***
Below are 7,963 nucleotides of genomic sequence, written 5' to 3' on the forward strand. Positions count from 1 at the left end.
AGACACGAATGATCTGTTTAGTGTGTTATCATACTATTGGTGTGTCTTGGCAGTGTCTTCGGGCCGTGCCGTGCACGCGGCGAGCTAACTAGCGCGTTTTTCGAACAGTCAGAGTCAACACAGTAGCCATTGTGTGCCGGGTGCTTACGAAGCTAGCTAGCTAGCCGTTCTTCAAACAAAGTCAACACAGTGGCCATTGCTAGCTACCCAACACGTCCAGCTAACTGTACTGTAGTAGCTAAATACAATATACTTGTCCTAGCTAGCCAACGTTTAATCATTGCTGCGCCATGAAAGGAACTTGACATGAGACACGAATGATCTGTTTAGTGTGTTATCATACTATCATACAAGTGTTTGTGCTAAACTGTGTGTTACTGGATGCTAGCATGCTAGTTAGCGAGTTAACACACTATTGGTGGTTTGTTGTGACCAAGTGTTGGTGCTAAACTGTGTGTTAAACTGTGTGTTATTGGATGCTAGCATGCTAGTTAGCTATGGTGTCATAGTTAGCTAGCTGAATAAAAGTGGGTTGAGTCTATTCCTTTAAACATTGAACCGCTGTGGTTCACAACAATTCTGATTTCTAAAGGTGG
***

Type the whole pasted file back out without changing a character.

Below are 7,963 nucleotides of genomic sequence, written 5' to 3' on the forward strand. Positions count from 1 at the left end.
AGACACGAATGATCTGTTTAGTGTGTTATCATACTATTGGTGTGTCTTGGCAGTGTCTTCGGGCCGTGCCGTGCACGCGGCGAGCTAACTAGCGCGTTTTTCGAACAGTCAGAGTCAACACAGTAGCCATTGTGTGCCGGGTGCTTACGAAGCTAGCTAGCTAGCCGTTCTTCAAACAAAGTCAACACAGTGGCCATTGCTAGCTACCCAACACGTCCAGCTAACTGTACTGTAGTAGCTAAATACAATATACTTGTCCTAGCTAGCCAACGTTTAATCATTGCTGCGCCATGAAAGGAACTTGACATGAGACACGAATGATCTGTTTAGTGTGTTATCATACTATCATACAAGTGTTTGTGCTAAACTGTGTGTTACTGGATGCTAGCATGCTAGTTAGCGAGTTAACACACTATTGGTGGTTTGTTGTGACCAAGTGTTGGTGCTAAACTGTGTGTTAAACTGTGTGTTATTGGATGCTAGCATGCTAGTTAGCTATGGTGTCATAGTTAGCTAGCTGAATAAAAGTGGGTTGAGTCTATTCCTTTAAACATTGAACCGCTGTGGTTCACAACAATTCTGATTTCTAAAGGTGG